Project Description

This novel behavioural ecology project will comprise a combination of field work on social spiders in Ecuador and laboratory research on cockroaches in Aberdeen to study social competence and its role in evolution.

Organisms engage in frequent fitness relevant social interactions including mating, fighting, cooperation, and foraging together in groups. Social interactions are therefore ubiquitous in the natural world, and incredibly important for the survival and reproduction of many species, including humans. Furthermore, social interactions enable individuals to influence each other’s characteristics, with either positive or negative outcomes (Flack et al., 2006). For instance, organisms can outcompete others for access to food or help each other to survive over winter. Social interactions therefore represent a rich and fascinating form of biodiversity that can fundamentally alter how natural selection acts on animal populations.

Individual organisms of the same species and even living in the same population can vary greatly in their social interactions. They can prefer large or small groups, associate with particular others, or actively avoid certain individuals (we’ve all been there). This active choice of social interaction partners is known as ‘social niche construction’ and gives organisms the ability to shape the social environment they experience, potentially minimising negative social interactions and maximising positive ones. The ability to actively mould and manipulate the social environment makes it profoundly different to how many animals experience the physical environment (e.g. the amount of sun and rain, which animals have no control over), and hence makes the role the social environment plays in the lives of organisms especially fascinating (Bailey et al., 2018).

However, the extent animals conduct social niche construction, how they go about it, whether some are good at it and some are bad at it (their ‘social competence’), and the consequences the active shaping of social environments has for the reproduction of individuals and the evolution of populations is relatively unknown. We need to better understand these kinds of behaviours as they may allow organisms to buffer against rapid and acute environmental change.

Further, some animals live in highly social groups, such as the colonies of ants, wasps, and bees. We might expect groups and societies that contain socially competent individuals to be more productive and to survive longer than groups with socially incompetent members, but whether this is true and the consequences this has for the diversity of animal groups we see in the natural world is unexplored (Taborsky & Oliveira, 2012).

In this project the student will explore social competence as a trait in animals and how it brings benefits to both individuals and to groups. This will be using two model systems: a population of remarkable social spiders on the outskirts of the Amazon in Ecuador, and a population of gregarious cockroaches, individually marked and monitored by video cameras in the laboratory in Aberdeen. The project will therefore combine both the design and execution of manipulative experiments and video analysis of social interactions with field work in a remote and tropical location.

Using the cockroaches (Diploptera punctata), the student will be able to uniquely mark individuals and film their social interactions and aggregations. With these data we can explore whether the cockroaches assess potential aggregation partners, and what traits they chose, enabling us to assess if they engage in social niche construction (Saltz et al., 2016; Stanley et al., 2018). We can then monitor the lifespan and reproductive output of individuals to determine the fitness consequences of their social competence and social niche construction. The student can manipulate conditions such as the size of arenas and the number of shelters, as well as environmental factors such as temperature, to see how variable these social traits are. There will be extensive training in experimental design, video analysis, as well as cutting-edge data analysis techniques such social network analysis and mixed effect modelling, giving the student practical skills that can be applied to nearly any quantitative question.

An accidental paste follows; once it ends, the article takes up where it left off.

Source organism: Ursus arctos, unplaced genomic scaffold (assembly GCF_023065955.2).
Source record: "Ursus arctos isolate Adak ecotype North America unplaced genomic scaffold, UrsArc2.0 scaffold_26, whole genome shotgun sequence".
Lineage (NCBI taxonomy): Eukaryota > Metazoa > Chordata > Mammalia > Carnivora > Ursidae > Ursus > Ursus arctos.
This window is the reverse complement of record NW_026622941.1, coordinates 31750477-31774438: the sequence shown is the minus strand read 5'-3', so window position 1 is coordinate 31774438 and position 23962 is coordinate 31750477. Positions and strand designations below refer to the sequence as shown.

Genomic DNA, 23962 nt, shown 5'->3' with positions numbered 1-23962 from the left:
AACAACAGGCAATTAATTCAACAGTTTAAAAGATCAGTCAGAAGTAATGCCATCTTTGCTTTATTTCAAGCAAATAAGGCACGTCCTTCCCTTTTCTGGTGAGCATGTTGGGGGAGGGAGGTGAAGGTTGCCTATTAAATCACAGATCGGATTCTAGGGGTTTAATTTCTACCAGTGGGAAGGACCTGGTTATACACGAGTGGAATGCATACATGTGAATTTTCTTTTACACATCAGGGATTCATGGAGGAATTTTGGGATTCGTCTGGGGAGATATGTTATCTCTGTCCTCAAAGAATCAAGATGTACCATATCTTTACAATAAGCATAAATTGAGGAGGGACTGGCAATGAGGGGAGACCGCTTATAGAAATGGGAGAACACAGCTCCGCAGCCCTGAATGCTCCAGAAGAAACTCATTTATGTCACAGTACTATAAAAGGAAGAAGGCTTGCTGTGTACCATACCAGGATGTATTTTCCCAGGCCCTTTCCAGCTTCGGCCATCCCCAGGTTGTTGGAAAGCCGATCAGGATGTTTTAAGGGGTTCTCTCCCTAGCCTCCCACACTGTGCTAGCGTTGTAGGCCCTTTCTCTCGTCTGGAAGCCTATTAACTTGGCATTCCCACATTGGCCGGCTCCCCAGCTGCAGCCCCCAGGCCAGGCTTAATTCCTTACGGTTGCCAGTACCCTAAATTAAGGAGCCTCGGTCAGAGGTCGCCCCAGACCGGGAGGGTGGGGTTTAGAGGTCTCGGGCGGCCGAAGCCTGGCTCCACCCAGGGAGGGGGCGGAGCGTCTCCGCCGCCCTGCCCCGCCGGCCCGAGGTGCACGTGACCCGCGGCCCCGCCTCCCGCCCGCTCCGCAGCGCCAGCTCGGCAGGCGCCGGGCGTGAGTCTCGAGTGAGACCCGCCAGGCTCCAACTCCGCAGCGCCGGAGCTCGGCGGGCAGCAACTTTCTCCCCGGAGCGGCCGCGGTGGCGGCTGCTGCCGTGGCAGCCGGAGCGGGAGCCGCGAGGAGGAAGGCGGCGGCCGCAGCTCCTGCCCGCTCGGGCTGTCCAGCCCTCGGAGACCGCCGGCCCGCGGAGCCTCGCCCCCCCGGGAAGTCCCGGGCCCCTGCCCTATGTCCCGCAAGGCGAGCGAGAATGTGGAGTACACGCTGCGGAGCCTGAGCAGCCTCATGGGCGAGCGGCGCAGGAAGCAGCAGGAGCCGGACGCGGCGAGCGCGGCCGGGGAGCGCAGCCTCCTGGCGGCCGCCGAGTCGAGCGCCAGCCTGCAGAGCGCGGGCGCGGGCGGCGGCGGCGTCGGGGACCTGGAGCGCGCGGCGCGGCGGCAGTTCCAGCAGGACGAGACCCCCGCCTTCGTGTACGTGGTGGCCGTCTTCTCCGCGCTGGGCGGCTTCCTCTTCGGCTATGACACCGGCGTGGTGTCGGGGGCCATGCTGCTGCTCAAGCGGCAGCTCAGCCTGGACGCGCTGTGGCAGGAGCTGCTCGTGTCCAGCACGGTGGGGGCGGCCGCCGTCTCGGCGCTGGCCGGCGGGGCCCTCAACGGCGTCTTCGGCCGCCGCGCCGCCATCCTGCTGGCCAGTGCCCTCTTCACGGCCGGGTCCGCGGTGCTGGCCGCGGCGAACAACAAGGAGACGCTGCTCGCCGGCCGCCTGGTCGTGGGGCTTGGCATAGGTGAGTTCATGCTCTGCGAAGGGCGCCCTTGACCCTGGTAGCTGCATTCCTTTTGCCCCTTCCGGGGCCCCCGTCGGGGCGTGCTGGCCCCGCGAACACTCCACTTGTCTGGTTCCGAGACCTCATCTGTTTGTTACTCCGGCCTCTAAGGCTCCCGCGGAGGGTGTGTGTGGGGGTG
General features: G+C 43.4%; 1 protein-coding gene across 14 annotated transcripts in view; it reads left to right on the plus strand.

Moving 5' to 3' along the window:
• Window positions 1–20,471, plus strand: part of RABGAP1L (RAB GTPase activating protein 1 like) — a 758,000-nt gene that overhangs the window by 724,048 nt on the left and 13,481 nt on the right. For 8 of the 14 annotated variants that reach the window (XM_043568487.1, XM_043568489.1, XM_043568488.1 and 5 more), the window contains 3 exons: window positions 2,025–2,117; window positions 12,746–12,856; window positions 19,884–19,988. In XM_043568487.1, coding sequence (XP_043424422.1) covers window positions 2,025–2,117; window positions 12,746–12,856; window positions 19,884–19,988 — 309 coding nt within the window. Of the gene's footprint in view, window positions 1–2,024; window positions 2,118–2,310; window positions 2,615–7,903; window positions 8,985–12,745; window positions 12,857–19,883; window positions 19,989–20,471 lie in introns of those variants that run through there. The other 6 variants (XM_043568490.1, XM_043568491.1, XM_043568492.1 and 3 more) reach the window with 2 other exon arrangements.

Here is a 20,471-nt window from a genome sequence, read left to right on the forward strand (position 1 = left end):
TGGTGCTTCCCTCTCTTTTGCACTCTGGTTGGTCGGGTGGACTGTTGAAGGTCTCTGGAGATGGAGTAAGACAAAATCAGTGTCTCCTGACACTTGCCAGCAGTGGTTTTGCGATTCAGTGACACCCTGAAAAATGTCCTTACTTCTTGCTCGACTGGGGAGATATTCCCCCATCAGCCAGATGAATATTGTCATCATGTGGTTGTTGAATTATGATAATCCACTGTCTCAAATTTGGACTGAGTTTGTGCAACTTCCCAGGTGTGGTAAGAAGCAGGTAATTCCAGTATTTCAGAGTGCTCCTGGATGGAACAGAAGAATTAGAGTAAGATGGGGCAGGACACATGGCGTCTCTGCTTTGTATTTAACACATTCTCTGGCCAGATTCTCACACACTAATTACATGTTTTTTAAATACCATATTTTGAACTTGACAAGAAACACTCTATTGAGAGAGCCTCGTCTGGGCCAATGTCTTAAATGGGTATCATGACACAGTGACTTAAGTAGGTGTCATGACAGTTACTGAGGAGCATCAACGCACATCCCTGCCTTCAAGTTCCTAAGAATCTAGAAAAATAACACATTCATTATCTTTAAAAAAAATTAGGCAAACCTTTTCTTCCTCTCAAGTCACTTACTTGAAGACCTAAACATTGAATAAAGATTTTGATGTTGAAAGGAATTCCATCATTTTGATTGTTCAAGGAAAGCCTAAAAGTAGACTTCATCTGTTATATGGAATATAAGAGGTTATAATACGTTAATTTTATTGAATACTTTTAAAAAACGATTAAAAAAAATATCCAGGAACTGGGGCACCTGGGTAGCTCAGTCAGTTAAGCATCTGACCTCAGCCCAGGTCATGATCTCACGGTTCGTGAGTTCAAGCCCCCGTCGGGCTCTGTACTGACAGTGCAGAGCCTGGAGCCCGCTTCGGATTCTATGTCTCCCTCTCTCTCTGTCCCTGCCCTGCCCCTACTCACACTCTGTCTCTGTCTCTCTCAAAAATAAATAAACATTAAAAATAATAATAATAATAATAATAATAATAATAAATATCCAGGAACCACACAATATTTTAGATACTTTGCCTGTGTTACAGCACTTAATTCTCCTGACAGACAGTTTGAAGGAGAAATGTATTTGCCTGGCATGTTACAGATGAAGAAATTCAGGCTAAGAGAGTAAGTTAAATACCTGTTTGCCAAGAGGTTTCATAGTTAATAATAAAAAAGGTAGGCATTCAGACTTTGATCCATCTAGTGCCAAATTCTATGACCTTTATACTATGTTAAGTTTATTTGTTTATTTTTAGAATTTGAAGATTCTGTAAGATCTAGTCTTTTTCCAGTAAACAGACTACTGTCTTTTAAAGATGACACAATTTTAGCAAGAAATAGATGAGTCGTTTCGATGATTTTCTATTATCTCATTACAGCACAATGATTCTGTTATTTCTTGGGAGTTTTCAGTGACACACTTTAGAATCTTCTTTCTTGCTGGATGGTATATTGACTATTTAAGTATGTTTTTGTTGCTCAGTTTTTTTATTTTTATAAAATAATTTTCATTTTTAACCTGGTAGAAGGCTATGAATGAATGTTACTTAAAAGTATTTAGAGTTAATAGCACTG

The second arm of the project will use a remarkable species of social spider, Anelosimus eximius. While most spiders are solitary, a handful of species in tropical regions around the world live in groups, cooperatively capturing prey and raising each other’s young. As these spiders age and grow they change tasks, from predominately spinning web, to capturing prey, and then finally producing eggs and nurturing offspring. Groups of these spiders live throughout South America, including at a range of altitudes on the edge of the Amazon rainforest in Ecuador. Here we can assess how spiders balance cooperation and conflict within their groups as a measure of their social competence, and if the groups that show more cooperation produce more offspring and survive for longer than groups with more internal conflict (Ward & Enders, 1985; Wenseleers et al., 2013; Quero et al., 2020). There is also the possibility of marking individual spiders to see how they each navigate the opportunities and threats in their unique social environments. If the student is interested, we can also construct theoretical models using the game-theory framework to understand how a spider should allocate its time and energy on different tasks as it ages.

The student can expect to learn skills in advanced data collection, management, and analysis, including social network analysis, as well as all the skills required to design complex laboratory experiments and conduct fieldwork in challenging conditions. The student will also develop their understanding of evolutionary biology, ethology, and sociobiology, with the aim of advancing our fundamental knowledge of how behavioural variation alters evolutionary change.

Essential skills:

  • Good Bachelor’s degree (2.1. and higher) in relevant subject (Zoology, Biology, Animal Behaviour, etc)
  • Open and enquiring mind
  • Willingness to learn new data analysis techniques

Desirable skills:

  • Experience of statistical analysis with R
  • Experience of laboratory work with invertebrates
  • Experience of field work with invertebrates
  • Background knowledge of evolutionary biology and its intersection with sociobiology
  • Ability to speak Spanish

Funding and eligibility information available here.


David N. Fisher

Primary Supervisor:

Profile: David N. Fisher
Institution: University of Aberdeen
Department/School: School of Biological Sciences

Gareth Arnott